The first human trials in the US for CRISPR gene editing are officially underway. A University of Pennsylvania in Philadelphia spokesman has confirmed to NPR that two cancer patients, one with myeloma and one with sarcoma, have received CRISPR treatments after standard treatment didn't hold. The trial removes, modifies and reinserts immune cells in hopes they'll destroy cancerous cells.
It's not certain how effective the treatment has been, and you won't find out for a while when the trial has been cleared to treat a total of 18 patients. You won't hear more about it until there's been a presentation or a peer-reviewed paper, the university said. Other trials, such as ones for blood disorders in the Boston area, have yet to get underway.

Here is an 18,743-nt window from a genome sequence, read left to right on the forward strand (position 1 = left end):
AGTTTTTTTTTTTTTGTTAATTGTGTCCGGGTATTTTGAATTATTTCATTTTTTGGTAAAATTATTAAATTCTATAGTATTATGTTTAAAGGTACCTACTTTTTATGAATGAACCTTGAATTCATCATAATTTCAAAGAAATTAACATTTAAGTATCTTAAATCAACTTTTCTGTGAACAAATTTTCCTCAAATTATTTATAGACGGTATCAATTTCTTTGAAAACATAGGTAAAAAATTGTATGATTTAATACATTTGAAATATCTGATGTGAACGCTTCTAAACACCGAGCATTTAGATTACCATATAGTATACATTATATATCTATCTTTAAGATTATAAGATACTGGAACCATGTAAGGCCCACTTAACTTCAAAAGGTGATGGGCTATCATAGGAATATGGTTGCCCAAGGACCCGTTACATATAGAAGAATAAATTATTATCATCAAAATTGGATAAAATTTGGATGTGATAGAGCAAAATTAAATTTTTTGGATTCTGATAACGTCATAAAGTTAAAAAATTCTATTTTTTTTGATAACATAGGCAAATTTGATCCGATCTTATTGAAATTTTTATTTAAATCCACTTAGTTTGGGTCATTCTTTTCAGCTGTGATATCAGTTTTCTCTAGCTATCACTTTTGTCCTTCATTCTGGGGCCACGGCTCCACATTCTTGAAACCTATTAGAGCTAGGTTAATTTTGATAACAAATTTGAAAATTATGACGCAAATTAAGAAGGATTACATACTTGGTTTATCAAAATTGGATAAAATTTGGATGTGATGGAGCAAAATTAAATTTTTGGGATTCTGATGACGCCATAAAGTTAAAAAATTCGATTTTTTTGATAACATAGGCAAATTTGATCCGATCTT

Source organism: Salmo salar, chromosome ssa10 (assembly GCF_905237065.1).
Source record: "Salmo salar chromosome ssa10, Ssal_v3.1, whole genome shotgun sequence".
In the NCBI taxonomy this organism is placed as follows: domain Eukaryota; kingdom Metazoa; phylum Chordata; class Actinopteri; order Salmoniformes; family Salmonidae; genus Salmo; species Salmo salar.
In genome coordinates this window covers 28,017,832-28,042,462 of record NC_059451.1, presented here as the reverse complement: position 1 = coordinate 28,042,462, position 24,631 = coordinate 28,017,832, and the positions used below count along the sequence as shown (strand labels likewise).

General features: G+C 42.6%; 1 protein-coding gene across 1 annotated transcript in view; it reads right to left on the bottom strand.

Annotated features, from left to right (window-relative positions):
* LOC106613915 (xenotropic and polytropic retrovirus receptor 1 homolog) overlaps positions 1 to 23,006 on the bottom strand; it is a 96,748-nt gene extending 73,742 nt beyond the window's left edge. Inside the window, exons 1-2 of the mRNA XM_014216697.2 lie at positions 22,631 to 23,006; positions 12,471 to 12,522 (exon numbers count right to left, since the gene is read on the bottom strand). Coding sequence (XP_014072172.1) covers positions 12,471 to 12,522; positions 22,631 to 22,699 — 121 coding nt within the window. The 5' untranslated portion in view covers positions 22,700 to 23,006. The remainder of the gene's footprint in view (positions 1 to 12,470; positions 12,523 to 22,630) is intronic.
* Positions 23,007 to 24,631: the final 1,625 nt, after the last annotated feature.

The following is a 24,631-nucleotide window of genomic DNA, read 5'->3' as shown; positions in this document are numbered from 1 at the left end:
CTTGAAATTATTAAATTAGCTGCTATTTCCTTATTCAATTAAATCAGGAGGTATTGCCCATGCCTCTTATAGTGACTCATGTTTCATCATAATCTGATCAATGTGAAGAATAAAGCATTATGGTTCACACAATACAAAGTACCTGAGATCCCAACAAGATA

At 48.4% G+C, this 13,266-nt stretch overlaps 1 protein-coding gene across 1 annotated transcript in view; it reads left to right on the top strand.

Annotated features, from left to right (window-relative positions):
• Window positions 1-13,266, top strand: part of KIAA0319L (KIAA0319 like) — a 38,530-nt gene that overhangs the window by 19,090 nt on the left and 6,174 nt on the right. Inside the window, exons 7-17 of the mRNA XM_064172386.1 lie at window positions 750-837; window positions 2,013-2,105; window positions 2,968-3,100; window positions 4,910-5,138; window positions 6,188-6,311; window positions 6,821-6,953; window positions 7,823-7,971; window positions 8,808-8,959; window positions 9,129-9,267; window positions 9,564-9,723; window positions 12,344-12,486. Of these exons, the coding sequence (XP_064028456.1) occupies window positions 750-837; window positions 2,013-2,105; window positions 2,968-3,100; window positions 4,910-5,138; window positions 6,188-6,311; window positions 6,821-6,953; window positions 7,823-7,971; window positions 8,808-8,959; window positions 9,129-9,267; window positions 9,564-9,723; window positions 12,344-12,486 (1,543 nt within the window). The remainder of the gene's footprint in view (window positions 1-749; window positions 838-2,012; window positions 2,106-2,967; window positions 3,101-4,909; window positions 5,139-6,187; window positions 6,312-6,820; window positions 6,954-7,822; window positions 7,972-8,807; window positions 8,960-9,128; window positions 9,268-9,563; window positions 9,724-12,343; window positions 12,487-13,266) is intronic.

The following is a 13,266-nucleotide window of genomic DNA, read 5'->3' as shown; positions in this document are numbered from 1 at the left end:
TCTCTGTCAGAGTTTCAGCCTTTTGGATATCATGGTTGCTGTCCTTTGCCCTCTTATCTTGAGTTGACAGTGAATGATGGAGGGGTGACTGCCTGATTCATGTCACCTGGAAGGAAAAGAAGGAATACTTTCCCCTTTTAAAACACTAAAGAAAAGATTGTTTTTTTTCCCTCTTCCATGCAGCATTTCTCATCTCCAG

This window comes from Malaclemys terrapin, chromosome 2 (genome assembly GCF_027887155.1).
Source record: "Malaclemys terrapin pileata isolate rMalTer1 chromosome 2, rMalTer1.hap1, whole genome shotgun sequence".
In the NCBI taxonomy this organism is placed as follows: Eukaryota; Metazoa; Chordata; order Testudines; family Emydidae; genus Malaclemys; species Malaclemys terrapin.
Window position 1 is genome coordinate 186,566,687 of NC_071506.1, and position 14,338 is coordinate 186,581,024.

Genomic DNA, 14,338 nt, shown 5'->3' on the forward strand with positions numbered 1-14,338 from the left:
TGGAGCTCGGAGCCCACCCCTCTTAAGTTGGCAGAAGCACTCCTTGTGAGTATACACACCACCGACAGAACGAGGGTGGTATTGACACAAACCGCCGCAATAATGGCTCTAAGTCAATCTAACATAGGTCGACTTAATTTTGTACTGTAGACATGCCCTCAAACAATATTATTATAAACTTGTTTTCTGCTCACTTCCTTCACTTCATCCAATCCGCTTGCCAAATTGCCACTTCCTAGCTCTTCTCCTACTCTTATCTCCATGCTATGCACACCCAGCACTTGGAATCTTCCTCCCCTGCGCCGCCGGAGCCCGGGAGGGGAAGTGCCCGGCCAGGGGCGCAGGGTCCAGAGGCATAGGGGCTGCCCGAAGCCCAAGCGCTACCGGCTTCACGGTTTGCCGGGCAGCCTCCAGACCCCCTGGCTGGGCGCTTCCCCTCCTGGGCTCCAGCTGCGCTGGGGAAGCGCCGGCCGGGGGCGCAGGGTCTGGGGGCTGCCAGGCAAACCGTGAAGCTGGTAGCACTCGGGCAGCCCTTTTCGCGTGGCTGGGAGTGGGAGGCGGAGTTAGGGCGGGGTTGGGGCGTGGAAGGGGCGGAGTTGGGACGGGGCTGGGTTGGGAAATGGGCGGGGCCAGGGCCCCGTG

No matter what, any practical uses could take a long time. There are widespread concerns that CRISPR editing could have unanticipated effects, and scientists have yet to try editing cells while they're still in the body (a blindness trial in Cambridge, MA may be the first instance). There's also the not-so-small matter of ethical questions. Chinese scientist He Jiankui raised alarm bells when he said he edited genes in human embryos -- politicians and the scientific community will likely want to address practices like that before you can simply assume that CRISPR is an option.